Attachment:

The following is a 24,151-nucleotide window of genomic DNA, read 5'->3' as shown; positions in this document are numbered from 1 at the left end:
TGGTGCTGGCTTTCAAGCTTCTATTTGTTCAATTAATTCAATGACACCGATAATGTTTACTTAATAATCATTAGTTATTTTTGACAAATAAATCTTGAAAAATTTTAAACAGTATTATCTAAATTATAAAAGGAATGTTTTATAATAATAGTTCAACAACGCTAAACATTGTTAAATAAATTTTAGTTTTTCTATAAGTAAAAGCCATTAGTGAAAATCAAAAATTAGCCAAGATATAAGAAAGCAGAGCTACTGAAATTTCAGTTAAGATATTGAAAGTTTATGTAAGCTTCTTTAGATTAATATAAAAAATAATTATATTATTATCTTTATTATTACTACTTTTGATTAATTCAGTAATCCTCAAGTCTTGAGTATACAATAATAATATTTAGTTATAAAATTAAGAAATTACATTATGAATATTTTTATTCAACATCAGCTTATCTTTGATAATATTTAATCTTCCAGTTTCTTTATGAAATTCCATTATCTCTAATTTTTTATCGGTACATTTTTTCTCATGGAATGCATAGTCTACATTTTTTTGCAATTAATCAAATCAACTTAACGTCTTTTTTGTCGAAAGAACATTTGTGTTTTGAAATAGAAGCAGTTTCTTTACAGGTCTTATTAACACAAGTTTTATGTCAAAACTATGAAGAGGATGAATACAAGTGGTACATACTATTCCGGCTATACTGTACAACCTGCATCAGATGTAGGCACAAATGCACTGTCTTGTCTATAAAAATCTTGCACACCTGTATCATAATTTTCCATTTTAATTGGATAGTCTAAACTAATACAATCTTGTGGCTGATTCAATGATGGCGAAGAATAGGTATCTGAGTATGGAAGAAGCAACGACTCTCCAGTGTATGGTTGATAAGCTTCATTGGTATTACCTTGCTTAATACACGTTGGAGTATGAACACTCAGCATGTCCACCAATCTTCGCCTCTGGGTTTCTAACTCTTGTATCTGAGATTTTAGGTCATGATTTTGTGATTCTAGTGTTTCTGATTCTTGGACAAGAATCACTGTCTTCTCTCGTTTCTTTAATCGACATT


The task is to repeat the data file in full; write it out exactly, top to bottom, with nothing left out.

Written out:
The following is a 24,151-nucleotide window of genomic DNA, read 5'->3' as shown; positions in this document are numbered from 1 at the left end:
TGGTGCTGGCTTTCAAGCTTCTATTTGTTCAATTAATTCAATGACACCGATAATGTTTACTTAATAATCATTAGTTATTTTTGACAAATAAATCTTGAAAAATTTTAAACAGTATTATCTAAATTATAAAAGGAATGTTTTATAATAATAGTTCAACAACGCTAAACATTGTTAAATAAATTTTAGTTTTTCTATAAGTAAAAGCCATTAGTGAAAATCAAAAATTAGCCAAGATATAAGAAAGCAGAGCTACTGAAATTTCAGTTAAGATATTGAAAGTTTATGTAAGCTTCTTTAGATTAATATAAAAAATAATTATATTATTATCTTTATTATTACTACTTTTGATTAATTCAGTAATCCTCAAGTCTTGAGTATACAATAATAATATTTAGTTATAAAATTAAGAAATTACATTATGAATATTTTTATTCAACATCAGCTTATCTTTGATAATATTTAATCTTCCAGTTTCTTTATGAAATTCCATTATCTCTAATTTTTTATCGGTACATTTTTTCTCATGGAATGCATAGTCTACATTTTTTTGCAATTAATCAAATCAACTTAACGTCTTTTTTGTCGAAAGAACATTTGTGTTTTGAAATAGAAGCAGTTTCTTTACAGGTCTTATTAACACAAGTTTTATGTCAAAACTATGAAGAGGATGAATACAAGTGGTACATACTATTCCGGCTATACTGTACAACCTGCATCAGATGTAGGCACAAATGCACTGTCTTGTCTATAAAAATCTTGCACACCTGTATCATAATTTTCCATTTTAATTGGATAGTCTAAACTAATACAATCTTGTGGCTGATTCAATGATGGCGAAGAATAGGTATCTGAGTATGGAAGAAGCAACGACTCTCCAGTGTATGGTTGATAAGCTTCATTGGTATTACCTTGCTTAATACACGTTGGAGTATGAACACTCAGCATGTCCACCAATCTTCGCCTCTGGGTTTCTAACTCTTGTATCTGAGATTTTAGGTCATGATTTTGTGATTCTAGTGTTTCTGATTCTTGGACAAGAATCACTGTCTTCTCTCGTTTCTTTAATCGACATT